Strength in diversity, empowered by a proud heritage

RAMSTEIN AIR BASE, Germany -- Throughout my Air Force career, I've cooked for, performed at and spoken to Asian-Pacific Heritage festivities from Kunsan to Langley.  With more than 18 million Asian-Pacific Americans from nearly 50 countries and ethnic groups, it can be a challenge to include every group; each with distinct languages, cultures, traditions and beliefs.  But there is a common thread that weaves through the rich and diverse tapestry of the American experience. 

That common thread is the shared optimism and dream of a better life in a country where all things are possible.  This dream is not unique to Asian-Pacific Americans, but is inherent to all peoples who have come to America.  The dream burned in the hearts of the Filipino sailors, who after escaping from Spanish Galleons, settled in Louisiana in 1763.  The dream for a better life for themselves and their descendants also burned in the hearts of Chinese laborers who were integral to the construction of the first Transcontinental Railroad.  And that same dream burns in the hearts of Asian-Pacific Americans who serve in our nation's military.

Today, more than 62,000 or over four percent of active duty service members in the U.S. Armed Forces report themselves as Asian or Pacific Islander.  The leadership opportunities available to today's service members, as well as more than 305,000 Asian-Pacific American veterans, would not have been possible without those who bravely served our nation before us.  We can trace back to the War of 1812 and find Filipino "Manilamen" who fought alongside General Andrew Jackson during the Battle of New Orleans.  Since then, Asian-Pacific Islanders have served in our armed forces, including the American Civil War, where Chinese American John Tomney fought and died at the Battle of Gettysburg.  Japanese American, Kiro Kunitomo, graduated from the U.S. Naval Academy in 1877.  In 1911, Filipino American US Army Private Jose Nisperos was the first Asian American to receive the Medal of Honor.  A total of 31 Asian-Pacific Americans have received the Medal of Honor.  Leadership opportunities were further cemented during WWII, with the first Asian-Pacific American general, Brig. Gen. Albert Lyman, a Hawaiian and Chinese American, who commanded the 32d Army Division during the Leyte campaigns. 

However, I owe a debt of gratitude to not only Asian-Pacific American veterans, but also to Americans of all ethnicities who promote equality and inclusion.  Mentorship and building leaders are not exclusive to a certain race or ethnicity.  Mentorship is an "inclusive" gift that we are all empowered to capitalize on and provide.  Throughout my career, my commanders and supervisors were either white or black.  They mentored me and gave me an opportunity to lead.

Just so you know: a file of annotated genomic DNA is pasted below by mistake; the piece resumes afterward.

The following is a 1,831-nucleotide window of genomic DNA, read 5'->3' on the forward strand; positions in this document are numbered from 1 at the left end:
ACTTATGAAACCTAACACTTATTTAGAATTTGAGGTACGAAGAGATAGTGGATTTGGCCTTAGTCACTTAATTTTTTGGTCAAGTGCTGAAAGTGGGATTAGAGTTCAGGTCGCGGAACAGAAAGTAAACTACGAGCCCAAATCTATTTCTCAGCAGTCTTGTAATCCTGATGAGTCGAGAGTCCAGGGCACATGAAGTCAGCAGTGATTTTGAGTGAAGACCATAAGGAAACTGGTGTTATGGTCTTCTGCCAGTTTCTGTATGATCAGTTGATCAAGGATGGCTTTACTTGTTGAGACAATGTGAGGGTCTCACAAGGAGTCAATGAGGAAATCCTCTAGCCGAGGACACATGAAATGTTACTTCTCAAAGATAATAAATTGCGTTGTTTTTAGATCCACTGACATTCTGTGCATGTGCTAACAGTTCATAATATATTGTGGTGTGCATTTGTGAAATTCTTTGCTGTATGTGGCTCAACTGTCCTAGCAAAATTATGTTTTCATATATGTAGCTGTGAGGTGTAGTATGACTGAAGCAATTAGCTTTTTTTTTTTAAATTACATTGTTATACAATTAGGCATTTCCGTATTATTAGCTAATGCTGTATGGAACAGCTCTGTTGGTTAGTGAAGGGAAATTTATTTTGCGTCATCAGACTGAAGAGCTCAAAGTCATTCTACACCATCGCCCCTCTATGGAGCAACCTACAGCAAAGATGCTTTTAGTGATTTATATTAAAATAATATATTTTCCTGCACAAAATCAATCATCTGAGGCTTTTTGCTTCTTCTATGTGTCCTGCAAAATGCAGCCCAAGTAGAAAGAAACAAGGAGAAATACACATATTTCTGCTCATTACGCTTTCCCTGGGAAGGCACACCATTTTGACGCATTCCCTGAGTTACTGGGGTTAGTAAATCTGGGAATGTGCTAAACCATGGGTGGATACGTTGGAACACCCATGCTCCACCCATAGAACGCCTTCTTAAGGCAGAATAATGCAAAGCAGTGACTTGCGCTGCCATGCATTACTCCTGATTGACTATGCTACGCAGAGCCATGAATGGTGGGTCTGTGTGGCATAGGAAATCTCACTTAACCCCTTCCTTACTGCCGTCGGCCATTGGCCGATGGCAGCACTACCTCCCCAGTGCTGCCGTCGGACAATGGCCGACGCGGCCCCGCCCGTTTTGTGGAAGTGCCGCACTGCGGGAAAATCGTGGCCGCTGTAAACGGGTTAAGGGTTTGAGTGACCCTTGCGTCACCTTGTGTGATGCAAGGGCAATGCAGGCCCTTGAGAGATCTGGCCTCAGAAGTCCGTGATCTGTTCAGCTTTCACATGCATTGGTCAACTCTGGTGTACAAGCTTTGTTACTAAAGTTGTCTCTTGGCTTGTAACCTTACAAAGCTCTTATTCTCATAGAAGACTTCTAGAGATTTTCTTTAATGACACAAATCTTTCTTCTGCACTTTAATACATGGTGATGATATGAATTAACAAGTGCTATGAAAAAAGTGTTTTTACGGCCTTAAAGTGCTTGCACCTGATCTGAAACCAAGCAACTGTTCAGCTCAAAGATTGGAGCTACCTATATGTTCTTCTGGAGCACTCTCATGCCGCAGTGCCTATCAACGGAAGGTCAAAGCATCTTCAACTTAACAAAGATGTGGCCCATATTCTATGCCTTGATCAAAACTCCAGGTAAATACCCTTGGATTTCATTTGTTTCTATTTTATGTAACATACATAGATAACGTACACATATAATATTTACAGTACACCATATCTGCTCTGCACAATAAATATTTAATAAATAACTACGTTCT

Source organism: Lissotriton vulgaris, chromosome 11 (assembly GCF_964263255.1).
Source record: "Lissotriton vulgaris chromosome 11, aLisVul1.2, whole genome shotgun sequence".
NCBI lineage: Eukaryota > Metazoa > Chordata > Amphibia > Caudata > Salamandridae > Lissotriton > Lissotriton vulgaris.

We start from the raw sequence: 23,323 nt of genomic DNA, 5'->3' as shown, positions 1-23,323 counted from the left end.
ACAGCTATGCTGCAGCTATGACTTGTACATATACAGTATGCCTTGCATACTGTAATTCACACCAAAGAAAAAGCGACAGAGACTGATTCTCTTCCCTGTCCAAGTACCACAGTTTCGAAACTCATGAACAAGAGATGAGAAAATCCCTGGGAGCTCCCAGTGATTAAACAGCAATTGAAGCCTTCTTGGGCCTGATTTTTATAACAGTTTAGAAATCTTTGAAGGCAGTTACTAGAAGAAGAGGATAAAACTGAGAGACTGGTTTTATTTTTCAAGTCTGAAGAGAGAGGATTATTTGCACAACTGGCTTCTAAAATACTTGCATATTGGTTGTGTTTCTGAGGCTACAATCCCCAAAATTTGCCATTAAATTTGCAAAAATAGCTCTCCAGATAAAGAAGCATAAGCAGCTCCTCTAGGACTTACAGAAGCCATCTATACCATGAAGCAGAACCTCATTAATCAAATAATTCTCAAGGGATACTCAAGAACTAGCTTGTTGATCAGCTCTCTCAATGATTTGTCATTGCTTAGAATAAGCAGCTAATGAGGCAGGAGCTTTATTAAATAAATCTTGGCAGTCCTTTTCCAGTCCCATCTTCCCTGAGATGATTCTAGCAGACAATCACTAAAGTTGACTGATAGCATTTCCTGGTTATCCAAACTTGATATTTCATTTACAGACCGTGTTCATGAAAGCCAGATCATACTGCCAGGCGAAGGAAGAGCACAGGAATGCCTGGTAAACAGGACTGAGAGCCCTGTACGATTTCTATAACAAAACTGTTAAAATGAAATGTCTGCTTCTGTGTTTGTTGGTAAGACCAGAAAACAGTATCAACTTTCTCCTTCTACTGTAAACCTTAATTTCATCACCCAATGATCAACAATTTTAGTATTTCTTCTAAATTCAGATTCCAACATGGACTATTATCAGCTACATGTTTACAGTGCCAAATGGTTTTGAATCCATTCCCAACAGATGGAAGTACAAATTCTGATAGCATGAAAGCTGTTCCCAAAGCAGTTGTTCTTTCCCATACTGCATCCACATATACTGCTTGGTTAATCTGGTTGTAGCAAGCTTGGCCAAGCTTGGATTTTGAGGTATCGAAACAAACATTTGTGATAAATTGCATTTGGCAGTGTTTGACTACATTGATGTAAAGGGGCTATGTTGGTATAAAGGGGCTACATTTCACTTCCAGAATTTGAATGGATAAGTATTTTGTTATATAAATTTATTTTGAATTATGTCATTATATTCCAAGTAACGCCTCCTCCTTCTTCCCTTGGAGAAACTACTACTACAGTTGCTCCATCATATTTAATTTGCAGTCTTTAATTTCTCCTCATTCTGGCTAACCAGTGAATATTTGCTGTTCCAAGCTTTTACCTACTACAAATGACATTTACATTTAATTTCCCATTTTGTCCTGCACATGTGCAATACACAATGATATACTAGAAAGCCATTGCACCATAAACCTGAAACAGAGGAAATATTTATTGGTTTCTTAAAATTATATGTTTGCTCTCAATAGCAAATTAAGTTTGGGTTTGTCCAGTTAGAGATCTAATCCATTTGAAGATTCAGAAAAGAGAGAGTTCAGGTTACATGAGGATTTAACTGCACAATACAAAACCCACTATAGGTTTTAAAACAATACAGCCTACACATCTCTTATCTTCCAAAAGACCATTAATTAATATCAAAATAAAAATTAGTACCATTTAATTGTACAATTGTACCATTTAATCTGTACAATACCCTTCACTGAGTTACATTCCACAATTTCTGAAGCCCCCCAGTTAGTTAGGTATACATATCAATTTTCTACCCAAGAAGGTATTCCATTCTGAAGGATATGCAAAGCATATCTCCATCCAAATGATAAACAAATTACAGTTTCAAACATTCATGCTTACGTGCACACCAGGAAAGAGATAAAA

Power is the ability to make something or someone do something that they may not normally do.  In our great country, everyone is empowered to take control of their own destiny and through perseverance and intestinal fortitude, prevail over adversity.  So I challenge you to be empowered; to act to do something that you normally may not do...to do something extraordinary and realize your dreams. 

So dare to dream big.  A century ago most Asian-Pacific Americans were constrained to low-skilled, low-wage jobs crowded into ethnic enclaves such as Chinatowns or the plantation villages of my grandparents--targets of official discrimination where federal, state or local laws precluded citizenship, barred home ownership or engaging in certain careers, such as law or even hairdressing.  When my grand uncle served in the U.S. Navy, Filipino Americans were primarily restricted to cook and steward jobs. 

So dream big like the reverend Dr. King who envisioned a world not based on the color of skin, but on the content of one's character.  Dare to dream like veterans Tammy Duckworth & Tulsi Gabbard, respectively the first Thai & American Samoan members of Congress.  Reach for the heavens like astronauts, Eugene Trinh, Lt. Col. Ellison Onizuka, Taylor Wang and Kalpana Chawla, respectively Vietnamese, Japanese, Chinese and Indian Americans.  

But while I dare you to dream, the greater challenge is to accept your EMPOWERMENT and act on the dream.  Whether your ethnic background is Asian, Pacific Islander, African, European, Hispanic, or Native American, you are part of this country's rich tapestry and you can have a positive impact on our nation's future.  Diversity has made our nation and our military stronger.  As Americans, we have all been EMPOWERED by this country's legacy of freedom and opportunity.  So dare to dream big, dare to act and promote diversity and inclusion.